The NFL Network quoted sources that said O'Brien agreed to the deal right at the deadline the Texans had set.
O'Brien led Penn State to a 15-9 record in his two seasons, with his final game an upset victory at Wisconsin. More important, he stabilized a program that could have fallen apart after NCAA sanctions were imposed in response to the Jerry Sandusky child sex-abuse scandal.
But O'Brien, a former New England assistant who flirted with the Eagles and Cleveland a year ago before remaining at Penn State, wanted to become an NFL head coach, and said his first responsibility was to his family to check out any opportunities.
The Texans, who fired Gary Kubiak as coach on Dec. 6, met with O'Brien Thursday at O'Brien's home on Cape Cod and reports surfaced that they would try to get a deal done as soon as possible. Team chairman Bob McNair also interviewed former Chicago Bears coach Lovie Smith and interim Houston head coach Wade Phillips, but O'Brien was his man all along.
The decision was believed to be a difficult one for O'Brien. His first recruit, quarterback Christian Hackenberg, stayed with his pledge even after the NCAA sanctions came out and had one of the finest seasons of any freshman in the country in 2013. Hackenberg's father told the Harrisburg Patriot-News over the weekend that he was "comfortable" with what O'Brien told his son but did not disclose what that was.
In addition, the Nittany Lions have a recruiting class for 2014 ranked in the top 20 by most recruiting websites. One recruit, four-star defensive tackle Thomas Holley, said O'Brien told him on Saturday that he was staying at Penn State.
Led by athletic director Dave Joyner, the university will need to act quickly to hire a new coach, keep the current staff intact, and hold on to the recruits.
Among the candidates mentioned are head coaches Mike Munchak of the Tennessee Titans, Al Golden of the University of Miami, and James Franklin of Vanderbilt, as well as fired Tampa Bay head coach Greg Schiano and former Indianapolis Colts head man Jim Caldwell.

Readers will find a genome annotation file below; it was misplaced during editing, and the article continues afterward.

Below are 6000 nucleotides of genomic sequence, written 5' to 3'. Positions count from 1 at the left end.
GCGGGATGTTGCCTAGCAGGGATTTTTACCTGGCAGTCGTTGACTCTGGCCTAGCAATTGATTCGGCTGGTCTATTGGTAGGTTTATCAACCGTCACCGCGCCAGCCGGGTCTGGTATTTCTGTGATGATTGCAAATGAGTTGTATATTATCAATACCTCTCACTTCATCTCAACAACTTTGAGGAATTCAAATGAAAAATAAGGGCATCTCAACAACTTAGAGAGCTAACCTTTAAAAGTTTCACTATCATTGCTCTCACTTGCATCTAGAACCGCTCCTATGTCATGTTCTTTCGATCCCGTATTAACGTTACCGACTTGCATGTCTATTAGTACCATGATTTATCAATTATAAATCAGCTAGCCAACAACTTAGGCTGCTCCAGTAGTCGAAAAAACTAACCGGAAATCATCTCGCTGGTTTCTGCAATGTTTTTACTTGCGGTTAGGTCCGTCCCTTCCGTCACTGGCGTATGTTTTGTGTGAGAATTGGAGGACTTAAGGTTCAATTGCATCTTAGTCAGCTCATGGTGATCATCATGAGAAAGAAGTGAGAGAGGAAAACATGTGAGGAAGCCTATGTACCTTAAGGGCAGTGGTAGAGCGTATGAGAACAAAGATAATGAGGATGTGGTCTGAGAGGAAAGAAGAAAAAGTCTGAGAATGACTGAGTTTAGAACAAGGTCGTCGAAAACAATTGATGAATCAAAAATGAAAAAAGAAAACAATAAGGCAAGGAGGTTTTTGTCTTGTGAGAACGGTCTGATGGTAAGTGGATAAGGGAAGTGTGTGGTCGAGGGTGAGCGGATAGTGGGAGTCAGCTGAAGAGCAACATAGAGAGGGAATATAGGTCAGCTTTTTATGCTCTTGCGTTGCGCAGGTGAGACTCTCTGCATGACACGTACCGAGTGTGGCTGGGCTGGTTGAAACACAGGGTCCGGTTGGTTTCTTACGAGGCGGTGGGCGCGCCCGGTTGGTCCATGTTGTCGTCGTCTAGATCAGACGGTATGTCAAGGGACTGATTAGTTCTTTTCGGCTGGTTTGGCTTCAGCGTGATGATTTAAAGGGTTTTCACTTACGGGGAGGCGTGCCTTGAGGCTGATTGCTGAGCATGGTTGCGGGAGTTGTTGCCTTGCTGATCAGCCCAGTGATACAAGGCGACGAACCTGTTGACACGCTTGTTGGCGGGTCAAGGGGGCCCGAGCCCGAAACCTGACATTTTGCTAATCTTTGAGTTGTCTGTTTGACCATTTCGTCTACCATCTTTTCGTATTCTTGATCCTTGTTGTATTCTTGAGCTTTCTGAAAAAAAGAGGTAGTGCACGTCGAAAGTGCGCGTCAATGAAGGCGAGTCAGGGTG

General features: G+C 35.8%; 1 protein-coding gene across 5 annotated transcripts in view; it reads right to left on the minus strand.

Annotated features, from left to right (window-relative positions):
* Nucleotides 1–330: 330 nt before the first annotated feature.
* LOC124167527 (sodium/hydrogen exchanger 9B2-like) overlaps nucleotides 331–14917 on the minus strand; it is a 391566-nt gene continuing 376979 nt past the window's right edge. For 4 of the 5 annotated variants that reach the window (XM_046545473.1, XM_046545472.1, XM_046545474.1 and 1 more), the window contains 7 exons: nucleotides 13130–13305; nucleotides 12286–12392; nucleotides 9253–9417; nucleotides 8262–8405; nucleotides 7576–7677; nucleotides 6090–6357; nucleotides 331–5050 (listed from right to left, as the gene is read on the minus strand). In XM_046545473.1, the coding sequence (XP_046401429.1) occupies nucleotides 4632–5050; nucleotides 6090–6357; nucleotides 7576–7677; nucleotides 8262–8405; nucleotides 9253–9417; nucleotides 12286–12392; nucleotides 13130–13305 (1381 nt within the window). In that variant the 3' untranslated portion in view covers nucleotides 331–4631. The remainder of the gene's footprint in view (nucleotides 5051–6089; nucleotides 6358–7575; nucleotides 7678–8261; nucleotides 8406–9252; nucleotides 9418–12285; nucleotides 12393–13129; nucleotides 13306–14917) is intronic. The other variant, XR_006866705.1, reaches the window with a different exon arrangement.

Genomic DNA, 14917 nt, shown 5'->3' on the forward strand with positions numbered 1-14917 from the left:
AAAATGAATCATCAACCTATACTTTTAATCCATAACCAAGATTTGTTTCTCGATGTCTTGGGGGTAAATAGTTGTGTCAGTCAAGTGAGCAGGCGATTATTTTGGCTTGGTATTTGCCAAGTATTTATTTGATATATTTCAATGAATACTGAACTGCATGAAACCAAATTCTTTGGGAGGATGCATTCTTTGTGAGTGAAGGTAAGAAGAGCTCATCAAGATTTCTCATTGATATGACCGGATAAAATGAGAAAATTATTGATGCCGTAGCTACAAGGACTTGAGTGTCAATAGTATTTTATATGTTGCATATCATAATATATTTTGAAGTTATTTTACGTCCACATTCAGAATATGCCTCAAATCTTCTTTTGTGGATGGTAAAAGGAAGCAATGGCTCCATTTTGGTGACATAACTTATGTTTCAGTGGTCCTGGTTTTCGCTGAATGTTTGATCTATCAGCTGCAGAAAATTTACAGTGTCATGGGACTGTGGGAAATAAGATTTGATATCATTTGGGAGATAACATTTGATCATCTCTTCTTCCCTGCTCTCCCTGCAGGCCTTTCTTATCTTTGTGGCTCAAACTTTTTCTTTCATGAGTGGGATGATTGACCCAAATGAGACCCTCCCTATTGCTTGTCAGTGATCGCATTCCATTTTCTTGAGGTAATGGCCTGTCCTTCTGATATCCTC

Munchak, a former Penn State star, is expected to learn his situation at a meeting with team officials later this week. Golden also played at Penn State, and Schiano and Caldwell are former assistants.
Among Twitter postings by players after the O'Brien news was made public came one from defensive end Deion Barnes, the former Northeast High star.
"It's crazy that I've been with PSU for 3 years now and I'm going to have 3 different coaches," Barnes wrote. "We've been through it all and we gonna keep it up."
O'Brien, who was offensive coordinator for the last of his five years with the Patriots, accepted the Penn State job on Jan. 6, 2012, two months after Sandusky was indicted.
In July of that year, the NCAA stripped the Nittany Lions of scholarships, relaxed transfer rules so that any player who wanted to leave Penn State could do so without having to sit out a year, and prevented the team from participating in postseason play for four years.
But O'Brien kept his team together for the most part with the help of a dedicated senior class, and urged the Penn State community to look ahead rather than point fingers at the NCAA. Aided by a report from former Sen. George Mitchell, who became the university's athletics monitor after the sanctions, the NCAA restored some of the team's scholarships last September.
Penn Staters for Responsible Stewardship, an alumni and student group, had praise for the outgoing coach.
"There's no denying Bill O'Brien came to Penn State at a critical time, and he has certainly earned his place in Penn State's history," said Maribeth Roman Schmidt, a spokeswoman for the group.
"He gave us two seasons we will never forget, and provided a much needed beacon during the darkest days we've ever known."